Thousands of years before present
Native Americans inhabit the region we define as Oregon today. The Nez Perce, Shoshone, Snake, and Umatilla Indian tribes live in Pine Valley/Halfway area.
Spanish galleons explore the Oregon coast.
Captain Robert Gray enters the river we now call the Columbia, and names it after his ship, the Columbia Rediviva.
Captains Lewis and Clark travel with their party from Missouri to the mouth of the Columbia River. President Thomas Jefferson believes a settlement at Astoria will be a key to expanding the American empire west all the way to the Pacific Ocean.
Oregon's streams, rivers, and lakes teem with beaver, and trade in beaver pelts attracts explorers, trappers, and traders to the region.
The first sawmill is built in the Pacific Northwest.
Dr. John McLoughlin founds a town at Willamette Falls, which later becomes Oregon City. Hall Jackson Kelley organizes the "American Society for Encouraging the Settlement of the Oregon Territory."
Captain Benjamin Bonneville explores the area now called Pine Valley in northeast Oregon.
Missionaries led by Jason Lee arrive at Fort Vancouver, and later establish the Willamette Mission near Salem.
Civil government is established in the Oregon Country. Major immigration to Oregon begins along the Oregon Trail, with over 53,000 people traveling the Oregon Trail between 1840 and 1850.
The telegraph between Portland and Sacramento, California, is completed, allowing communication between Portland and the East Coast.
The Oregon Territory is organized.
Donation Land Claim law is passed, causing more settlers to move to the Oregon Territory. Population of Oregon is 12,093.
Congress ratifies the Oregon State Constitution, and the state accepts the congressional proposal to be admitted to the Union as the 33rd state.
Daily stagecoach line is established between Portland and San Francisco. Settlers begin arriving in Pine Valley.
Population of Oregon is 52,465.
Congress passes the Homestead Act, allowing 160 acres to those who will live on and work the land.
Salem is voted the state capitol. Transcontinental telegraph service to Portland via California is implemented.
Henry Villard creates the Oregon Railway and Navigation Company.
The transcontinental railroad is completed.
Rail lines extend into Prineville, Lakeview, and later Redmond, Burns, and Bend, all of which become active cow and sheep towns.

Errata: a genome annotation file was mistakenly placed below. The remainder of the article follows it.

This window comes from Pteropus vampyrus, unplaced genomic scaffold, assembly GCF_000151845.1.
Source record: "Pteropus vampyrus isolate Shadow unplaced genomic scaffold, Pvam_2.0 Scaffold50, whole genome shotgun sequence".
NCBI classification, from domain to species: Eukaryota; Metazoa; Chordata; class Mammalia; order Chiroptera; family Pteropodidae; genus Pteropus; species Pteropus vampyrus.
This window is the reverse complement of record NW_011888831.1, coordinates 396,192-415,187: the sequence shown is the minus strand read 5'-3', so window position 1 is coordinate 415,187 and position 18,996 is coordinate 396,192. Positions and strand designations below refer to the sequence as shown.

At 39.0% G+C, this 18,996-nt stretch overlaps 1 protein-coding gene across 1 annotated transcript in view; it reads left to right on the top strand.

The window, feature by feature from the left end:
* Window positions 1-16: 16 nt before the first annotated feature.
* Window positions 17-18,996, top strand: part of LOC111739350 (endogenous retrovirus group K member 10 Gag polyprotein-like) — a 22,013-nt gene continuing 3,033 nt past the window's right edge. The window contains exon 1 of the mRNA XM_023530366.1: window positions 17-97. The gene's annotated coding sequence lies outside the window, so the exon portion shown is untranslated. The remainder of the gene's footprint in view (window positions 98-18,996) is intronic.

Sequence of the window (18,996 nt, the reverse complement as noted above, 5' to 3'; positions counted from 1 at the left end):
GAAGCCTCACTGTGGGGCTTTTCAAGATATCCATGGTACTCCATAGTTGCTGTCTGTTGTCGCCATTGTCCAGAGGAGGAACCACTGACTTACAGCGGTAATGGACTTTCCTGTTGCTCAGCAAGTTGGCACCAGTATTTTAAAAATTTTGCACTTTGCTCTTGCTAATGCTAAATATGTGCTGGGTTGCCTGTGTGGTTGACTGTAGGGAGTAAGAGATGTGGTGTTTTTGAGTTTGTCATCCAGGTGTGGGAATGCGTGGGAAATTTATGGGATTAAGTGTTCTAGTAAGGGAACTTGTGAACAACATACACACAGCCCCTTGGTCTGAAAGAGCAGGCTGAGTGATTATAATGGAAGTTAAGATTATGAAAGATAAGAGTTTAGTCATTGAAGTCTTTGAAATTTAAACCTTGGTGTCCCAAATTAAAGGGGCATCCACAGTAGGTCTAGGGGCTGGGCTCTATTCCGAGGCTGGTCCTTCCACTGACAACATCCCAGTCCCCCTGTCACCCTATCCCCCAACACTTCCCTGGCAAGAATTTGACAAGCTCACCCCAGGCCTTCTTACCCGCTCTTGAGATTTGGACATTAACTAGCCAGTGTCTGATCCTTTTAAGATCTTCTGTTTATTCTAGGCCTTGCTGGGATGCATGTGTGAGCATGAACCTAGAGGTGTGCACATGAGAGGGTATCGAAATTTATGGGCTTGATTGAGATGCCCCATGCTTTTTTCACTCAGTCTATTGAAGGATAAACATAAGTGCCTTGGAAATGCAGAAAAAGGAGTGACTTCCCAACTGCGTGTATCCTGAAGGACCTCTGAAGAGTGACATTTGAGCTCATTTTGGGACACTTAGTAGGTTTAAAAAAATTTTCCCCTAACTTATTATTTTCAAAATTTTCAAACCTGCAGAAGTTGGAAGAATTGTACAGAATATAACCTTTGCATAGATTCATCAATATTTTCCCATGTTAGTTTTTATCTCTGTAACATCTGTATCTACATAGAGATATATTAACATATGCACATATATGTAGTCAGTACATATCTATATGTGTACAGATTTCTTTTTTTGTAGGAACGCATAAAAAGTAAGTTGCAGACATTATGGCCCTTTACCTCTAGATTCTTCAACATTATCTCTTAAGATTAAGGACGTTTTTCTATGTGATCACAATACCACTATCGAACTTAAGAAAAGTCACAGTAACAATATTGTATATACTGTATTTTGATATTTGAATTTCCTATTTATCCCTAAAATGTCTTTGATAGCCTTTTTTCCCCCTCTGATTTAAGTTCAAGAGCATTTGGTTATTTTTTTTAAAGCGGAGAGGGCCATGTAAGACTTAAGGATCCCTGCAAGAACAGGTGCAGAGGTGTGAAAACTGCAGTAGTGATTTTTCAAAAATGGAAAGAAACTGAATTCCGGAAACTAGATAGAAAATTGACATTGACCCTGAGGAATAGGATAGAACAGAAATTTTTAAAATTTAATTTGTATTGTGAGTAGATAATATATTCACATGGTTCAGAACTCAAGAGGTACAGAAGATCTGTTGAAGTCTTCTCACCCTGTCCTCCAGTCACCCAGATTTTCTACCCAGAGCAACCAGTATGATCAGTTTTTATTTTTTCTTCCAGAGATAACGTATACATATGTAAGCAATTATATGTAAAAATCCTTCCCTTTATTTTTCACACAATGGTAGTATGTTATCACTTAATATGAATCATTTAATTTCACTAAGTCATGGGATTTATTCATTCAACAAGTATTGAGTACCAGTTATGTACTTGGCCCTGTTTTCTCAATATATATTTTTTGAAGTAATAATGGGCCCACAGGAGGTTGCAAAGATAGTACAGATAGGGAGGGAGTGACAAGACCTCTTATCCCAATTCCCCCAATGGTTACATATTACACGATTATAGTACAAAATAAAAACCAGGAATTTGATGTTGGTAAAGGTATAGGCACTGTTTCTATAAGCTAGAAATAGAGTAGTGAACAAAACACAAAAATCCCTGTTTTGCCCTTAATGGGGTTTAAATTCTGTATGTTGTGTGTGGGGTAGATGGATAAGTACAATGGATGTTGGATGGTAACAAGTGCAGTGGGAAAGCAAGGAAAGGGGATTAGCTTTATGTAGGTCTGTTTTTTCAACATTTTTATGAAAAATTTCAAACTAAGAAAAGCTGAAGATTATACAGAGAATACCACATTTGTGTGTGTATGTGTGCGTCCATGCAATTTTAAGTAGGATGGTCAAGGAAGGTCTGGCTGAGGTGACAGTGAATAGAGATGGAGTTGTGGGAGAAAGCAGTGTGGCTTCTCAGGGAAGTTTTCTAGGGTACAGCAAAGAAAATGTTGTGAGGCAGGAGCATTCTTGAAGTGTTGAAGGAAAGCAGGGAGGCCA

The wireless revolution begins when Guglielmo Marconi successfully sends a radio signal from the Isle of Wight to Cornwall, 185 miles away.
The United States enters World War I.
The Great Depression begins.
The United States enters World War II.
The first successful electronic transmission over ARPANET occurs between research centers at UCLA and Stanford University.
ATMs (Automated Teller Machines) become available for use.
The National Environmental Policy Act is passed.
Statewide land use planning is approved. Congress passes the Endangered Species Act.
The term "Internet" is used for the first time.
The first hacking by an Internet "worm" occurs. The Computer Emergency Response Team (CERT) is established.
Oregon Shines, a vision for the future of Oregon, is adopted.
The World Wide Web is developed by Tim Berners-Lee of CERN. The National Science Foundation ceases to prohibit commercial use of the Internet, so electronic commerce is born.
First commercial browser software is developed.
First online shopping. First advertising "spam" on the Internet. Pizza Hut goes online.
Traditional online dial-up systems (Compuserve, America Online, Prodigy) begin to provide Internet access.
Nationally, six percent of retail businesses have a Web site. Approximately 40 million people are connected to the Internet in 150 countries. $1 billion in sales at Internet shopping malls.
Nationally, 20 percent of retail businesses have a Web site. There are 28 million Internet users in the U.S., 44.4 million in the world. Revenues from e-commerce are $10.7 billion. (Source: Saunders)
Fossil establishes its first Internet access line.
Nationally, 26 percent of retail businesses have a Web site. Revenues from e-commerce are $43 billion. (Source: Saunders)
The Internet Tax Freedom Act is passed by the U.S. Congress, placing a three-year moratorium on new Internet taxes and calling for the creation of a commission to study taxation issues.
Internet-related industries generate more than $300 billion in revenue and create over 1.2 million jobs in the U.S.
More than 4.9 million business Web sites have been created, sometimes at the rate of about 500,000 a month.
SB 622, designed to improve telecommunications services and infrastructure in Oregon education and economic development, is signed into law.
Halfway City Council votes to change its name to, Oregon.
The Oregon Internet Commission is formed to "ensure that Internet commerce will continue to grow and prosper while delivering social and economic benefits to Oregon's citizens, government and business."
By June, there are 13,260,000 active Web sites in the United States.
E-commerce accounts for more than 2% of the gross domestic product of the United States. Oregon ranks 20th in the number of registered Web sites.
It is estimated that e-commerce will top $325 billion and there will be 85 million Internet users in the U.S., 228 million in the world. Consumer purchases over the Internet are expected to total about $35.3 billion. Eighty-five percent of small businesses are expected to conduct business via the World Wide Web by the year 2002.
Business to business e-commerce is expected to account for almost 24 percent of total business-to-business commerce and reach $3 trillion in the U.S. and $1.8 trillion in the rest of the world.
It is estimated that 15% of the world's population, approximately one billion people, will be using the Internet, generating more than $5 trillion in e-commerce.
It is estimated that e-commerce in the U.S. may represent 40% of all business. (Source: Saunders)